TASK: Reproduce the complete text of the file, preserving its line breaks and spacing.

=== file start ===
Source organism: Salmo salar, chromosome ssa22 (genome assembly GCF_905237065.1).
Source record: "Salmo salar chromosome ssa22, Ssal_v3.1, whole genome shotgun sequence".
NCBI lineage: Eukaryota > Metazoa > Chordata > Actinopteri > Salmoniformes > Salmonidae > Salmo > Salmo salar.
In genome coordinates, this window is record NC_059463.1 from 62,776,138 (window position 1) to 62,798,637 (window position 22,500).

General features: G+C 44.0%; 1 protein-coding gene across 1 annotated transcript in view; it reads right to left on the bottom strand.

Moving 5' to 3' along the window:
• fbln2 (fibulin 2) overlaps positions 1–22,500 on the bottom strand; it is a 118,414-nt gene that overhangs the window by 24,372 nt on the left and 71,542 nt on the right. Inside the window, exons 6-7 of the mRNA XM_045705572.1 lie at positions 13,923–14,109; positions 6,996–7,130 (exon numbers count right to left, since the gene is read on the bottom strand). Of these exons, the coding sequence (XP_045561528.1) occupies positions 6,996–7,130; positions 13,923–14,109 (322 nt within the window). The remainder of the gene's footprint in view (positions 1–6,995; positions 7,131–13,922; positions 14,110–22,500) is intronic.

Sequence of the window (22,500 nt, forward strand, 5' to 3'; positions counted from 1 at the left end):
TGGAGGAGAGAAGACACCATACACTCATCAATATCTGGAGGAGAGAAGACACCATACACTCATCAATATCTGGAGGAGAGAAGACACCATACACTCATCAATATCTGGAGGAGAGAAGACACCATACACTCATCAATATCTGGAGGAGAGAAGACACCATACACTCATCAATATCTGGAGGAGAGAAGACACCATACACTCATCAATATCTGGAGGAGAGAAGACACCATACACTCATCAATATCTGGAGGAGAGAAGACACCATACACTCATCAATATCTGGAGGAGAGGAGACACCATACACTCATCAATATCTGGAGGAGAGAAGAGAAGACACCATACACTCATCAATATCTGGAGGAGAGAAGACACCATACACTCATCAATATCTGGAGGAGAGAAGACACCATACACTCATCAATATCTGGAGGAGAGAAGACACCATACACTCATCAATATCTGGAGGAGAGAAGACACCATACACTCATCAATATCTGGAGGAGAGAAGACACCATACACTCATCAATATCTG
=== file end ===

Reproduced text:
Source organism: Salmo salar, chromosome ssa22 (genome assembly GCF_905237065.1).
Source record: "Salmo salar chromosome ssa22, Ssal_v3.1, whole genome shotgun sequence".
NCBI lineage: Eukaryota > Metazoa > Chordata > Actinopteri > Salmoniformes > Salmonidae > Salmo > Salmo salar.
In genome coordinates, this window is record NC_059463.1 from 62,776,138 (window position 1) to 62,798,637 (window position 22,500).

General features: G+C 44.0%; 1 protein-coding gene across 1 annotated transcript in view; it reads right to left on the bottom strand.

Moving 5' to 3' along the window:
• fbln2 (fibulin 2) overlaps positions 1–22,500 on the bottom strand; it is a 118,414-nt gene that overhangs the window by 24,372 nt on the left and 71,542 nt on the right. Inside the window, exons 6-7 of the mRNA XM_045705572.1 lie at positions 13,923–14,109; positions 6,996–7,130 (exon numbers count right to left, since the gene is read on the bottom strand). Of these exons, the coding sequence (XP_045561528.1) occupies positions 6,996–7,130; positions 13,923–14,109 (322 nt within the window). The remainder of the gene's footprint in view (positions 1–6,995; positions 7,131–13,922; positions 14,110–22,500) is intronic.

Sequence of the window (22,500 nt, forward strand, 5' to 3'; positions counted from 1 at the left end):
TGGAGGAGAGAAGACACCATACACTCATCAATATCTGGAGGAGAGAAGACACCATACACTCATCAATATCTGGAGGAGAGAAGACACCATACACTCATCAATATCTGGAGGAGAGAAGACACCATACACTCATCAATATCTGGAGGAGAGAAGACACCATACACTCATCAATATCTGGAGGAGAGAAGACACCATACACTCATCAATATCTGGAGGAGAGAAGACACCATACACTCATCAATATCTGGAGGAGAGAAGACACCATACACTCATCAATATCTGGAGGAGAGGAGACACCATACACTCATCAATATCTGGAGGAGAGAAGAGAAGACACCATACACTCATCAATATCTGGAGGAGAGAAGACACCATACACTCATCAATATCTGGAGGAGAGAAGACACCATACACTCATCAATATCTGGAGGAGAGAAGACACCATACACTCATCAATATCTGGAGGAGAGAAGACACCATACACTCATCAATATCTGGAGGAGAGAAGACACCATACACTCATCAATATCTG